Cover image of Taste of Kinloch, mentioned in the linked article

Stretching a point, whilst this isn't about food, it is an ode to wine and so falls into our wider sphere of interest, For 50p I picked up this slim volume, The Taste of Kinloch, commemorating a century of trading in wines and spirits of Messrs Charles Kinloch (1861-1961).

A little googling reveals that Charles Kinloch merged with Courage in 1957:

"One of the largest wines and spirits businesses in Britain, Charles Kinloch & Company Limited, joined the Courage Group in 1957 bringing with it a history of wine trading going back 100 years. This firm was stocking some 4,000 lines of wines and spirits, and, apart from its wholesale and retail trade, supplied outlets throughout Britain"

Now, here's the thing: nowhere have I found mention of the delightful rhyming Foreword by Sir Alan Herbert (aka A.P. Herbert, 1890-1971, humorist, author, MP and law reform activist). Here it is.

Sir Alan Herbert's Foreword:

If God gave Man no other cause to gape
We should look up to Him who made the grape:
If Man could claim no other grand design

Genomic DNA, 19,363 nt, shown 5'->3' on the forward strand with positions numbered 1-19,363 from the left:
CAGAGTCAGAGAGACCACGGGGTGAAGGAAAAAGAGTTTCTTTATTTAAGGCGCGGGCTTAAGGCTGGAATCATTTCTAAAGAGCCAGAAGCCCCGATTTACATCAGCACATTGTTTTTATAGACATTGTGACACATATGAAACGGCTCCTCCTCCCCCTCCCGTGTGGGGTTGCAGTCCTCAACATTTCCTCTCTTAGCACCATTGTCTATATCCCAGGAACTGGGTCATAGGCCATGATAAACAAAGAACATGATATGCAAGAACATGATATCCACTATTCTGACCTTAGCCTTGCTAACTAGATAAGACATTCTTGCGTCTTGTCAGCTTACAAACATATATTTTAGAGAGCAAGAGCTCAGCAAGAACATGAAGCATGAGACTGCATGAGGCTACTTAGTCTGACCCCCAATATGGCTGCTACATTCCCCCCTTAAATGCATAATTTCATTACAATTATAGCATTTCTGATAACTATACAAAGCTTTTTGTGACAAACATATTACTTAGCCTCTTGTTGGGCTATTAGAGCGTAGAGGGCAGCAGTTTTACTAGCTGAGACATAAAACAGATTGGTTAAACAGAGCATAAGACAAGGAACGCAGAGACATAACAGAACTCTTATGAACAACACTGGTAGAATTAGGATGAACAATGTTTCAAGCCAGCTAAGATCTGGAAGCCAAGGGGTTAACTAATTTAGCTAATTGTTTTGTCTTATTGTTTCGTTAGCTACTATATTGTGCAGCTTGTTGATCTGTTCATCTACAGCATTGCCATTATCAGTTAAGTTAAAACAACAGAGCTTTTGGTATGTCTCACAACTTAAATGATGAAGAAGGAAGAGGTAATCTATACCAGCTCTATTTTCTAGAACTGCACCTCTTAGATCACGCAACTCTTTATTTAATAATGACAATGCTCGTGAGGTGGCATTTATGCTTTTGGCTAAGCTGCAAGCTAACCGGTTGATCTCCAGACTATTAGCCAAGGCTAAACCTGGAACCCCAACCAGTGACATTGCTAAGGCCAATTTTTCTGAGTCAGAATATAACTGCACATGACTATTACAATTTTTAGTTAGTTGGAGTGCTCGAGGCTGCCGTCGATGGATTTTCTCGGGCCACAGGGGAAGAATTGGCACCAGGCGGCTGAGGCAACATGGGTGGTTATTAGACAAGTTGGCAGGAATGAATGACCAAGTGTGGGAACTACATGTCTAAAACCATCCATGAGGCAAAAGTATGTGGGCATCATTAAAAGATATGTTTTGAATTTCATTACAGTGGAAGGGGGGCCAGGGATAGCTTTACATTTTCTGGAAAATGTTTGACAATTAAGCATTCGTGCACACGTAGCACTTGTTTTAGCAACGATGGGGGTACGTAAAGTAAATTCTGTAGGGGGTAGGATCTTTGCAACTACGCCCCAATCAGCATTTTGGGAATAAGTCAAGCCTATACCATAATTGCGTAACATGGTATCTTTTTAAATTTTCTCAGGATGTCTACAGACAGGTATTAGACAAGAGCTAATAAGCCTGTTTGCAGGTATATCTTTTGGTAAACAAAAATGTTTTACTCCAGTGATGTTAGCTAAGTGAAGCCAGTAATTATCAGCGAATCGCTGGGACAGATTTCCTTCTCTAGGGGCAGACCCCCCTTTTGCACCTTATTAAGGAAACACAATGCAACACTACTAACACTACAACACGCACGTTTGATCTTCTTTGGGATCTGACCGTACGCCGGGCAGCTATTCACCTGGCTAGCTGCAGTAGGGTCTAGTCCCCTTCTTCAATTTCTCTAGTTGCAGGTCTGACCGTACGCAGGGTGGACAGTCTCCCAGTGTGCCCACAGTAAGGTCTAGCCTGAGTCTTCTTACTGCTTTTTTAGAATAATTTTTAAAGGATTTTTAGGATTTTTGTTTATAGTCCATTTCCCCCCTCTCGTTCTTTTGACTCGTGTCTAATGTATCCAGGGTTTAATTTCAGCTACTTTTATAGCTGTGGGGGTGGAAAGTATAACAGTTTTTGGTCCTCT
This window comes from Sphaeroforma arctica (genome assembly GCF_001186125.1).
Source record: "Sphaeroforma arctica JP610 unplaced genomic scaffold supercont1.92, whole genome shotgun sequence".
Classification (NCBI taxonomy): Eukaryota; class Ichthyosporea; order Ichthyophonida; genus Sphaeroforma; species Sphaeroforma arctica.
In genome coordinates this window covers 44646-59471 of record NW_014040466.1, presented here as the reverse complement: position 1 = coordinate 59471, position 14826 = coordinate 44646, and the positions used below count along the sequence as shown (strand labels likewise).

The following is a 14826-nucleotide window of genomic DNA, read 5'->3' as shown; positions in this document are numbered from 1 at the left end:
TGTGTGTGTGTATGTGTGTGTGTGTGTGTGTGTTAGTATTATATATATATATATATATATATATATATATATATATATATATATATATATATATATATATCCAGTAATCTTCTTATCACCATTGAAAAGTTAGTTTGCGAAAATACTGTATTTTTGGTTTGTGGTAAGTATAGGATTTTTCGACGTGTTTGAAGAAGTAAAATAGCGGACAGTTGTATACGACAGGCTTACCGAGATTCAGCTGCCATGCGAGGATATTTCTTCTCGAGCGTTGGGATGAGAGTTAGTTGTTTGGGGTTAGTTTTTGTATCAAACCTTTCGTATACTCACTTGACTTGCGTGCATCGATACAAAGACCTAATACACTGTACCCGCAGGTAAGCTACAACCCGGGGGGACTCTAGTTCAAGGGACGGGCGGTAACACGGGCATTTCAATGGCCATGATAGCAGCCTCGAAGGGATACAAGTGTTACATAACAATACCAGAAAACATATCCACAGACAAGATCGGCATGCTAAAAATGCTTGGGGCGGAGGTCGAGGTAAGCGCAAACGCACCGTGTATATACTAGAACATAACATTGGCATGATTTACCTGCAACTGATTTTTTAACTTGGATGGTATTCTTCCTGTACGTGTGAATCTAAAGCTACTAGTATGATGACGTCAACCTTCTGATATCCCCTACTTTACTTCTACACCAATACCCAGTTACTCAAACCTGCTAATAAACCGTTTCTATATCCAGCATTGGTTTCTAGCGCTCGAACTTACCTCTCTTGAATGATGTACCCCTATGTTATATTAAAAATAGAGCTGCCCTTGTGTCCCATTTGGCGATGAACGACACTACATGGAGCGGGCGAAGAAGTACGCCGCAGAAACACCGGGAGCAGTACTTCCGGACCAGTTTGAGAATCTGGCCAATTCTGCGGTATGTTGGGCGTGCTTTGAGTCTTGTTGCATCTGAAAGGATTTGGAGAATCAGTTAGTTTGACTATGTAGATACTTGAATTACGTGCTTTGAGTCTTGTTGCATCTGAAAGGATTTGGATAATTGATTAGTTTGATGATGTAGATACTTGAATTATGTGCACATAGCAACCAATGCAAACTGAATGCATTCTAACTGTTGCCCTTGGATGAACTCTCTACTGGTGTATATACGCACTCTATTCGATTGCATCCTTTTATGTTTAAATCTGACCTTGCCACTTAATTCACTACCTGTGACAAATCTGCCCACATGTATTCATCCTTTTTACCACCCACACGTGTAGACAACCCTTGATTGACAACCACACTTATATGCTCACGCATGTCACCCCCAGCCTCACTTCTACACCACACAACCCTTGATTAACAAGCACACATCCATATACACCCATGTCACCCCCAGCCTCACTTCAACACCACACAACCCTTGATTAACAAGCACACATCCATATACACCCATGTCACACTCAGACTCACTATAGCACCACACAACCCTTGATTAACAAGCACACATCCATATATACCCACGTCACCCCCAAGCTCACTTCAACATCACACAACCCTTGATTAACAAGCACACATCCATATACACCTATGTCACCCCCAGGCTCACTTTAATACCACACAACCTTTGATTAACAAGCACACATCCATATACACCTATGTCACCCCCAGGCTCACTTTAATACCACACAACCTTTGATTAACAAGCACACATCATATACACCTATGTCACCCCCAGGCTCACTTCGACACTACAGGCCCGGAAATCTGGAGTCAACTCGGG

He'd win a prize for turning it to wine.
The Art is ancient, but a gamble still -
The odds the soil, the summer, and the skill.
The gentle stuff they tenderly create
Began in granite or in fields of slate,
The precious berries impudently grow
On craggy cliffs where men can hardly go -
In danger ever, drought, disease, and frost;
It hails ten minutes and a year is lost.
Yet if they see September safe and strong
No other gift of Nature lived so long.

Herein, Misobibists, expect a shock:
'Good Queen Victoria was fond of Hock'.
Dear Mr. Gladstone liked Bordeaux, they say,
And Sherry stopped the show on Budget Day.
Nay, at its birth that famous mischief Gin
Was proffered only as a medicine.
To bed with tea old ladies wake and weep:
Whisky can keep old gentlemen asleep.
Curse the cold bureaucrats who swell the price
And treat the vine as if it were a vice!

Nor does it only for the flesh provide,
For grace and beauty in the glass reside.
The long-stored sun and sweetness of the South
Enrich the mind as warmly as the mouth.
"Water! the drink of lions!" fools may boast:
But who would have the lion for a host?
High words, loud argument, may rise from ale:
And over tea sly gossip spreads a tale.
Good wine breeds goodness - manners, mind and tongue -
And lights a lamp or two in old and young.

The names! like flowers on the Carte des Vins -
Lafite, Latour, Montrachet, Chambertin
(Napoleon's pet!) 'By any other name'
Margaux, Yquem, would not be quite the same.
And then, the solemn care, the sage advice -
The bridal bottle in its bed of ice -
The first fond taste, as if at Heaven's brink -
Such joys are not to be dismissed as 'drink'.
Later, 'The Queen!' - the port - the protocol:
But for the fools all this is 'alcohol'.
How sad the civil servants have to fine
So civilised a comforter as wine!

Let's honour KINLOCHS - for a hundred years
Distilling happiness, and drowning fears!

A.P. Herbert

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